We don’t wake up and say to ourselves, “Hey, I think I might have PTSD.” Nope, not one bit. We actually deny the hell out of it. We won’t believe it and even argue with anyone who says we might be struggling with such a demon.

What we do see is nightmares that we dare not tell anyone.

What we do is bury and repress our experiences that no one else has gone through—that’s just what we think, that we’re the only ones that have had a buddy die next to us in combat, or watch someone die in our arms that was a direct result of some savage attack or car crash.

Why do we bury these things? Usually, because we don’t have the luxury to decompress right away.

One afternoon, I covered a shift, alone. Just how it is for a rural county sheriff’s deputy. I had three big calls during that shift. Two involved family members beating on each other. The third was a riot of about a dozen people with weapons. In between these three calls I handled everything from barking dog complaints to helping motorists broke down on the side of the road.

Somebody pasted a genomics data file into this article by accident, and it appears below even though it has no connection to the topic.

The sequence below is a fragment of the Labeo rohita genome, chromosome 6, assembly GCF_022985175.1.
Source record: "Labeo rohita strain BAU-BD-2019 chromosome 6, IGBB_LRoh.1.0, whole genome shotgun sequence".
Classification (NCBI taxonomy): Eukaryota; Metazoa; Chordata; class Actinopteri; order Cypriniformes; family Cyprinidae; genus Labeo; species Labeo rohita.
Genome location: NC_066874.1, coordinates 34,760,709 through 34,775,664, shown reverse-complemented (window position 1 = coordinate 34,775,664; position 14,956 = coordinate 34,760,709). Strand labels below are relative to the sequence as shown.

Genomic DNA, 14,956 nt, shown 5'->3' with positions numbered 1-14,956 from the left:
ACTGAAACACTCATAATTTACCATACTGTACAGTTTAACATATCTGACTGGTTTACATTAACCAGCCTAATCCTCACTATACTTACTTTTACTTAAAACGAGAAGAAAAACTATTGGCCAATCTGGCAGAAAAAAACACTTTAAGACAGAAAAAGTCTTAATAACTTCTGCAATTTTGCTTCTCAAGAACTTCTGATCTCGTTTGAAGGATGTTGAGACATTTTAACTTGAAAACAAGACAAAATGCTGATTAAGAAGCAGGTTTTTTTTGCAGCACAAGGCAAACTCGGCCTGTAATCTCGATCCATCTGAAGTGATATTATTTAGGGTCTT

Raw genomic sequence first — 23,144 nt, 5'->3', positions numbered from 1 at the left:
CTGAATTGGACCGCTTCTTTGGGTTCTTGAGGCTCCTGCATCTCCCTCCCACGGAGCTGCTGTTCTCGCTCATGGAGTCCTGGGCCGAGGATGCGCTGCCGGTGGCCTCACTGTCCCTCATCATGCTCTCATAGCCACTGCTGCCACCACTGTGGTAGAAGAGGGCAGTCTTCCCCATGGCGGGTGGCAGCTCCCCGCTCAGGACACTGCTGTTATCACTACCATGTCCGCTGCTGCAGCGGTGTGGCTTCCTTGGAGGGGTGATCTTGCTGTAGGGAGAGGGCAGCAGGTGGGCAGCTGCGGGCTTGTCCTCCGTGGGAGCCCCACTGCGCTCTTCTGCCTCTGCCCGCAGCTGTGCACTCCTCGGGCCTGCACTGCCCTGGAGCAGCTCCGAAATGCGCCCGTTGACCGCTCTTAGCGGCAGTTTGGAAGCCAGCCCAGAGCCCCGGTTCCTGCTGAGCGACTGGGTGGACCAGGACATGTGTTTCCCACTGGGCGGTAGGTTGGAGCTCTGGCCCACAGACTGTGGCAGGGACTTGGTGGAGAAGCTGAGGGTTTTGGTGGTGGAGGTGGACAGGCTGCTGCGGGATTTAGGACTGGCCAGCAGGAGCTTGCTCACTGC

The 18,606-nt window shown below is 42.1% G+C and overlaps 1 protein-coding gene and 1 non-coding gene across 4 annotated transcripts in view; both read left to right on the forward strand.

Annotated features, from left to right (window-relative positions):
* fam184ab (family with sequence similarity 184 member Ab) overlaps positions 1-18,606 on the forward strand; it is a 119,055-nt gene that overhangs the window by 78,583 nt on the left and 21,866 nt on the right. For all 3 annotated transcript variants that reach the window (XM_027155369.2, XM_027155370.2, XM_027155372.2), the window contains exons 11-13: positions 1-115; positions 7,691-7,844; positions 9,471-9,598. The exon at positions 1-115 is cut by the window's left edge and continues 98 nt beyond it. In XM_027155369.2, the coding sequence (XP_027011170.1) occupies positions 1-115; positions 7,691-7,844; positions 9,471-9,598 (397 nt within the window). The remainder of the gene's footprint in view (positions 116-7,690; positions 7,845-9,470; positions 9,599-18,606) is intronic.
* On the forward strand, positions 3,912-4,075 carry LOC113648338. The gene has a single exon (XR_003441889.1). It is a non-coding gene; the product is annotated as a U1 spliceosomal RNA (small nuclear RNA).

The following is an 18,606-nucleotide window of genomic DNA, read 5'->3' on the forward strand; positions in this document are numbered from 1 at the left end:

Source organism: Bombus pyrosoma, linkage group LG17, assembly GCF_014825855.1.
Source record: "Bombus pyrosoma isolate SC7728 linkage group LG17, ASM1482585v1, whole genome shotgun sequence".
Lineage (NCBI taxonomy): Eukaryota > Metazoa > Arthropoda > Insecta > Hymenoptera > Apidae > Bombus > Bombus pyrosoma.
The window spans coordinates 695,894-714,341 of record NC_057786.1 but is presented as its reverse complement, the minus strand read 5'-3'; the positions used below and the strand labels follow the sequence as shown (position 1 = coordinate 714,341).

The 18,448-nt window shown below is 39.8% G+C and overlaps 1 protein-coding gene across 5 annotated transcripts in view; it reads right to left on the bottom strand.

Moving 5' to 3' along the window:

I didn’t have time process life-threatening situations; I had to put my game face on for the next call. I had to go from someone who needed to end violent situations with violence, to being a sweet charming deputy helping an elderly couple get a tow truck.

It’s wearing. It confuses the internal system.

Then, no support…

An administration that is concerned with numbers and statistics isn’t concerned that you may have just held a child in your arms for its last breath.

And, possibly little support from a home life that did not educate themselves about the emotional and physiological effects of this lifestyle.

So, you bury the experiences just to survive, do your duty, and become a machine.

And that…is where the problem lies.